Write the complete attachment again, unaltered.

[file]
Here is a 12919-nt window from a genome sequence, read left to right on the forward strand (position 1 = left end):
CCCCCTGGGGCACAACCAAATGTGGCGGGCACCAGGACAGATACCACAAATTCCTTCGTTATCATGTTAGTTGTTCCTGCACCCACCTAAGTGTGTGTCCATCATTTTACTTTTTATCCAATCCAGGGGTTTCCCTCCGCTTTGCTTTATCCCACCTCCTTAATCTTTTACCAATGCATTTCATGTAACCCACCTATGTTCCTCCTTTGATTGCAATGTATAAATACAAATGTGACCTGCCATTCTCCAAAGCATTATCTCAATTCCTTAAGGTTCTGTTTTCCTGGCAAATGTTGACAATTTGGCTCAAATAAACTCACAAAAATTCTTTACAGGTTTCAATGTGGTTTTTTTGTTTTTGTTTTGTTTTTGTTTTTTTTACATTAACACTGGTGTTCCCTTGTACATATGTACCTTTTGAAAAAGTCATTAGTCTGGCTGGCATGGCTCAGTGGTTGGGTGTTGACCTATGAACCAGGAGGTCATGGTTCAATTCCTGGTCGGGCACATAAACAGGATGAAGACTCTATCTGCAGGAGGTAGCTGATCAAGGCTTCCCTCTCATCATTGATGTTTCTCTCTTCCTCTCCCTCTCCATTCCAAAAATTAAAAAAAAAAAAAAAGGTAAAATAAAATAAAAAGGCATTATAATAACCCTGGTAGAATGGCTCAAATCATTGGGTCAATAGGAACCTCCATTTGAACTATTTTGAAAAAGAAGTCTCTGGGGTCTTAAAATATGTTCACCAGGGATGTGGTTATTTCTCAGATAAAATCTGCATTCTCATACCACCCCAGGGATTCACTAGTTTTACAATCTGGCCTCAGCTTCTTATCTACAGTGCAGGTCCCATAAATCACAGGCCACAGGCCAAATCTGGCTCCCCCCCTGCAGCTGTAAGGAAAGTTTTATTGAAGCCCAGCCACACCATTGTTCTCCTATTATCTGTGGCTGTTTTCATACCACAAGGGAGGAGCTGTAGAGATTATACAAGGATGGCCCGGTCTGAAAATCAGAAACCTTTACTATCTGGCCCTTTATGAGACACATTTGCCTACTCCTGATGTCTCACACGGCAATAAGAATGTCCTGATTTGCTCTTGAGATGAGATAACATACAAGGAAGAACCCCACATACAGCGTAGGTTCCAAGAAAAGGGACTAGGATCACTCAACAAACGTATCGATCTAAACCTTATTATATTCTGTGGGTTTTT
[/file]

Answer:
Here is a 12919-nt window from a genome sequence, read left to right on the forward strand (position 1 = left end):
CCCCCTGGGGCACAACCAAATGTGGCGGGCACCAGGACAGATACCACAAATTCCTTCGTTATCATGTTAGTTGTTCCTGCACCCACCTAAGTGTGTGTCCATCATTTTACTTTTTATCCAATCCAGGGGTTTCCCTCCGCTTTGCTTTATCCCACCTCCTTAATCTTTTACCAATGCATTTCATGTAACCCACCTATGTTCCTCCTTTGATTGCAATGTATAAATACAAATGTGACCTGCCATTCTCCAAAGCATTATCTCAATTCCTTAAGGTTCTGTTTTCCTGGCAAATGTTGACAATTTGGCTCAAATAAACTCACAAAAATTCTTTACAGGTTTCAATGTGGTTTTTTTGTTTTTGTTTTGTTTTTGTTTTTTTTACATTAACACTGGTGTTCCCTTGTACATATGTACCTTTTGAAAAAGTCATTAGTCTGGCTGGCATGGCTCAGTGGTTGGGTGTTGACCTATGAACCAGGAGGTCATGGTTCAATTCCTGGTCGGGCACATAAACAGGATGAAGACTCTATCTGCAGGAGGTAGCTGATCAAGGCTTCCCTCTCATCATTGATGTTTCTCTCTTCCTCTCCCTCTCCATTCCAAAAATTAAAAAAAAAAAAAAAGGTAAAATAAAATAAAAAGGCATTATAATAACCCTGGTAGAATGGCTCAAATCATTGGGTCAATAGGAACCTCCATTTGAACTATTTTGAAAAAGAAGTCTCTGGGGTCTTAAAATATGTTCACCAGGGATGTGGTTATTTCTCAGATAAAATCTGCATTCTCATACCACCCCAGGGATTCACTAGTTTTACAATCTGGCCTCAGCTTCTTATCTACAGTGCAGGTCCCATAAATCACAGGCCACAGGCCAAATCTGGCTCCCCCCCTGCAGCTGTAAGGAAAGTTTTATTGAAGCCCAGCCACACCATTGTTCTCCTATTATCTGTGGCTGTTTTCATACCACAAGGGAGGAGCTGTAGAGATTATACAAGGATGGCCCGGTCTGAAAATCAGAAACCTTTACTATCTGGCCCTTTATGAGACACATTTGCCTACTCCTGATGTCTCACACGGCAATAAGAATGTCCTGATTTGCTCTTGAGATGAGATAACATACAAGGAAGAACCCCACATACAGCGTAGGTTCCAAGAAAAGGGACTAGGATCACTCAACAAACGTATCGATCTAAACCTTATTATATTCTGTGGGTTTTT